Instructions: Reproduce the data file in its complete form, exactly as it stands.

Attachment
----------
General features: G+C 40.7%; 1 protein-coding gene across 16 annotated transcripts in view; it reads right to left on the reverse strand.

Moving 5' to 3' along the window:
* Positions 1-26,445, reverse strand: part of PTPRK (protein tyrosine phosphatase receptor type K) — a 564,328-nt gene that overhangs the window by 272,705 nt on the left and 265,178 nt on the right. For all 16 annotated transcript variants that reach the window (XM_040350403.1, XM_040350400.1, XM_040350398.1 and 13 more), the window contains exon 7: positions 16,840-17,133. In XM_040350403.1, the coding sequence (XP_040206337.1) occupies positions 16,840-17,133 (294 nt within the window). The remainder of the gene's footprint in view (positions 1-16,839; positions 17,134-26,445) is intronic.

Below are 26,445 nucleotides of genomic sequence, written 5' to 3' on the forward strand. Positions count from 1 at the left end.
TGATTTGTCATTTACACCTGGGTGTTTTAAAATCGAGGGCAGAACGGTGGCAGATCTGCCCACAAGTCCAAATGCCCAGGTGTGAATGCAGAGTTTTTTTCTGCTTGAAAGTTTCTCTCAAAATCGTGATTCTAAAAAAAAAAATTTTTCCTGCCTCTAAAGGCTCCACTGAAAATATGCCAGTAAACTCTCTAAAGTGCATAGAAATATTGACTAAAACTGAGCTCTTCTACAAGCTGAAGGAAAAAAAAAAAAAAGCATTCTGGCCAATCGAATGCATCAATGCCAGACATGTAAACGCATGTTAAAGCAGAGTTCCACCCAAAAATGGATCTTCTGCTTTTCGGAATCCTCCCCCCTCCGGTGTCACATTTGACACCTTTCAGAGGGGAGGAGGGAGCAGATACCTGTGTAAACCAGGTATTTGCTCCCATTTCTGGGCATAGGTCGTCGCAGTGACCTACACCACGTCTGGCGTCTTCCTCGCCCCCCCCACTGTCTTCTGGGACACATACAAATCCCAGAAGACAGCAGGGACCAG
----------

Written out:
General features: G+C 40.7%; 1 protein-coding gene across 16 annotated transcripts in view; it reads right to left on the reverse strand.

Moving 5' to 3' along the window:
* Positions 1-26,445, reverse strand: part of PTPRK (protein tyrosine phosphatase receptor type K) — a 564,328-nt gene that overhangs the window by 272,705 nt on the left and 265,178 nt on the right. For all 16 annotated transcript variants that reach the window (XM_040350403.1, XM_040350400.1, XM_040350398.1 and 13 more), the window contains exon 7: positions 16,840-17,133. In XM_040350403.1, the coding sequence (XP_040206337.1) occupies positions 16,840-17,133 (294 nt within the window). The remainder of the gene's footprint in view (positions 1-16,839; positions 17,134-26,445) is intronic.

Below are 26,445 nucleotides of genomic sequence, written 5' to 3' on the forward strand. Positions count from 1 at the left end.
TGATTTGTCATTTACACCTGGGTGTTTTAAAATCGAGGGCAGAACGGTGGCAGATCTGCCCACAAGTCCAAATGCCCAGGTGTGAATGCAGAGTTTTTTTCTGCTTGAAAGTTTCTCTCAAAATCGTGATTCTAAAAAAAAAAATTTTTCCTGCCTCTAAAGGCTCCACTGAAAATATGCCAGTAAACTCTCTAAAGTGCATAGAAATATTGACTAAAACTGAGCTCTTCTACAAGCTGAAGGAAAAAAAAAAAAAAGCATTCTGGCCAATCGAATGCATCAATGCCAGACATGTAAACGCATGTTAAAGCAGAGTTCCACCCAAAAATGGATCTTCTGCTTTTCGGAATCCTCCCCCCTCCGGTGTCACATTTGACACCTTTCAGAGGGGAGGAGGGAGCAGATACCTGTGTAAACCAGGTATTTGCTCCCATTTCTGGGCATAGGTCGTCGCAGTGACCTACACCACGTCTGGCGTCTTCCTCGCCCCCCCCACTGTCTTCTGGGACACATACAAATCCCAGAAGACAGCAGGGACCAG